Freedom and the Digital Frontier

"Internet Freedom," Cravens World

“Internet Freedom,” Cravens World

In 1994, John Perry Barlow published a prophetic essay in Computerworld College Edition titled “Jack In, Young Pioneer” (available here), in which he outlined how he and his fellows humans were being

“swallowed by the cultural superorganism of digital technology, a beast now well beyond anyone’s control… slouching off to Cyberspace with us in its belly.”

Even in the mid-1990s, when many American colleges and universities were first establishing email accounts and servers  for students, Barlow was aware that even at that early stage of the digital revolution, most of our everyday lives were governed directly or indirectly through our interactions with what he calls “Cyberspace.” Barlow, who had run a ranch in Wyoming, described his own encounter with new forms of technology as one in which he had no choice but to surrender, since he:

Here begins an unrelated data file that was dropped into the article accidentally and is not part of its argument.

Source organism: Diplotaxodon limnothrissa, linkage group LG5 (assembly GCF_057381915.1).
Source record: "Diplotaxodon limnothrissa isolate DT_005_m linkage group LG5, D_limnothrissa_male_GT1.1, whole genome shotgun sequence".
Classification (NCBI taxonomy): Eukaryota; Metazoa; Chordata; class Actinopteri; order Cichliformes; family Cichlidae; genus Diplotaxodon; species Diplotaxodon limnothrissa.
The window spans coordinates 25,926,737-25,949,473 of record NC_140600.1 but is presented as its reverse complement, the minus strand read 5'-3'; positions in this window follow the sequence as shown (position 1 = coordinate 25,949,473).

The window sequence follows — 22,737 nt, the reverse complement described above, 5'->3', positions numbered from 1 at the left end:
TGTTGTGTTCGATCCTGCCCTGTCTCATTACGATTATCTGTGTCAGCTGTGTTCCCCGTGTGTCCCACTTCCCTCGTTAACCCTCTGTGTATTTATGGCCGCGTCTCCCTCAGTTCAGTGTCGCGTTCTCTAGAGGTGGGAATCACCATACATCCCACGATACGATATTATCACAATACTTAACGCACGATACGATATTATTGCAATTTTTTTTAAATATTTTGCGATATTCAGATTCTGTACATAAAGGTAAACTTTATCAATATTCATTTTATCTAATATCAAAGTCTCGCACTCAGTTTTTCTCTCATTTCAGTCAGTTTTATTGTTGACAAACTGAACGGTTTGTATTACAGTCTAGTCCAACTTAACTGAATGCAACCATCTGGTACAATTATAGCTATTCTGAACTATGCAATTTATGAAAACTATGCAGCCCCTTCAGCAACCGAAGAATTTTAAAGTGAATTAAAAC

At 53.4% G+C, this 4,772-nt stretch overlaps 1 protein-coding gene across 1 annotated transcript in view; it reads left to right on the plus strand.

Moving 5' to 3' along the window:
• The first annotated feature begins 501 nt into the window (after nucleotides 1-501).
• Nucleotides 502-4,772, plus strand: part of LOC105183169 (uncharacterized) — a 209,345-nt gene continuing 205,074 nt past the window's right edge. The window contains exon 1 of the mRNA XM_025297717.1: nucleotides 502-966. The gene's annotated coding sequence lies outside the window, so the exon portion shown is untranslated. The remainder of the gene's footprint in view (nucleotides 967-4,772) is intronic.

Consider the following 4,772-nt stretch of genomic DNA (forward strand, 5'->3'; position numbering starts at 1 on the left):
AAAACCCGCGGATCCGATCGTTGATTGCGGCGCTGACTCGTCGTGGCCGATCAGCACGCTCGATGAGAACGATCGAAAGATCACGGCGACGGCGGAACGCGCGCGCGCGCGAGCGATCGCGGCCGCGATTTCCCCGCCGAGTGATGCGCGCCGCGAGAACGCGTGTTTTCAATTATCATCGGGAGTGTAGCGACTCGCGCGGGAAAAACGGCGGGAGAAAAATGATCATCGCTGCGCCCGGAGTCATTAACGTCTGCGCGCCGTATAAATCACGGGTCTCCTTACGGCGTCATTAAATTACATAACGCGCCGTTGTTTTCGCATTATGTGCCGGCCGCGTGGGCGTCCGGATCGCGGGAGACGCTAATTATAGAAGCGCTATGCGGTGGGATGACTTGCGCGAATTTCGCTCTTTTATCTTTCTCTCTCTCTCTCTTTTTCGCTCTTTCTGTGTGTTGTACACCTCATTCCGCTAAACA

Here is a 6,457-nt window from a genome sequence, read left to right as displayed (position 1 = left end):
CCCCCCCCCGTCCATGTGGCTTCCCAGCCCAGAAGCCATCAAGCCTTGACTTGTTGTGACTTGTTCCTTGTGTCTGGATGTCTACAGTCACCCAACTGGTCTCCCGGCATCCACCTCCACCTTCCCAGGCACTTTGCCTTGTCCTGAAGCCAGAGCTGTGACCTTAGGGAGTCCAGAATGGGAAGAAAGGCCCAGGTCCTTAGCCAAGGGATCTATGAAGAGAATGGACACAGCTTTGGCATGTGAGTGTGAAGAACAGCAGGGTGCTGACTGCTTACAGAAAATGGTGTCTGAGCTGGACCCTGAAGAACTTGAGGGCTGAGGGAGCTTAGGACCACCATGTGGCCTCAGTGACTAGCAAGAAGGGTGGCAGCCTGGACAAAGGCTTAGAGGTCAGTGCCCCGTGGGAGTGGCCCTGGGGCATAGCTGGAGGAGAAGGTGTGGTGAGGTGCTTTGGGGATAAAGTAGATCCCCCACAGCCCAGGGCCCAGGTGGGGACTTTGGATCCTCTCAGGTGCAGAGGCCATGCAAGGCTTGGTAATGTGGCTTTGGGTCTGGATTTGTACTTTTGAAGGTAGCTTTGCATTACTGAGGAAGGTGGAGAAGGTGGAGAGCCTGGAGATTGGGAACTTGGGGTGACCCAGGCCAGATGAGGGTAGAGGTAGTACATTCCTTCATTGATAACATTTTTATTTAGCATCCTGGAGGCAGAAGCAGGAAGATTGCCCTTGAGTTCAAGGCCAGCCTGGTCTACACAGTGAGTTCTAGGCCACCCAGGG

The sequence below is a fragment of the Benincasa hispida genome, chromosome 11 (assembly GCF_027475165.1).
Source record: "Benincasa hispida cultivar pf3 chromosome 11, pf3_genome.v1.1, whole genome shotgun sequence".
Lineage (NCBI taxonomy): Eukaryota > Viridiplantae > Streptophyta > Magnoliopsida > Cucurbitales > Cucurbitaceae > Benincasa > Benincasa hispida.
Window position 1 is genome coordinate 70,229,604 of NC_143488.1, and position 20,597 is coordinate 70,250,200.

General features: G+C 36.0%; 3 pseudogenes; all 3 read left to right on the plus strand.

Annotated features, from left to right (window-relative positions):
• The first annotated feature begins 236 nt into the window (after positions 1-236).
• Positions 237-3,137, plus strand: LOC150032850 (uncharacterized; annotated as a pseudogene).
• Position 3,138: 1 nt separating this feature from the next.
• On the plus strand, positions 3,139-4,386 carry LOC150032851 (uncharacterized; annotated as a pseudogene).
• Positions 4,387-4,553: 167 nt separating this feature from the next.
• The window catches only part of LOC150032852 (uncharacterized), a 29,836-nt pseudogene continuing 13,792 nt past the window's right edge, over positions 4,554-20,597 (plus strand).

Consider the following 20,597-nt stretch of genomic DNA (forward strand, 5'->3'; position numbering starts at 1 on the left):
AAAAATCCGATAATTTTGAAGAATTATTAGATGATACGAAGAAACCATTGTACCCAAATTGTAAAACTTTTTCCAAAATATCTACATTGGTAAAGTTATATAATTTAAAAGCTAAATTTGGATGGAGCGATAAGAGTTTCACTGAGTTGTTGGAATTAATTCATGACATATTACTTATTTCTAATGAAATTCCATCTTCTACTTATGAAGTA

was as culturally doomed as the Tasaday of New Guinea. Technology had so empowered my competitors with fertilizer, growth hormones, and computerized futures hedging programs, that only a few of us were necessary to feed those remaining Americans who still eat beef. Such atavistic practices as mine were like stone axes against smart bombs.

Barlow relies on the myth of the frontier, to explain the significance of the new digital frontier that ” we are all going [to] whether we want to or not.”

He writes that,

“Misfits and dreamers, rejected by or rejecting society, are pushed out into the margins. There they set up camp and maintain what little order they want in it by unwritten codes, the honor of thieves, the Code of the West.

Despite their usual haplessness, they discover resources and start exploiting them. Burghers and boosters back in the civilized regions hear of these discoveries. Settlers, a milder sort, come in with their women and children and are repelled by the savagery and license of their predecessors, whether mountain men, prospectors, or Indians. They send for troops to secure the frontier for the Rotary Club and the PTA. They elect representatives, pass laws, and, pretty soon, they’ve created another place which is boring but which at least appears predictable.”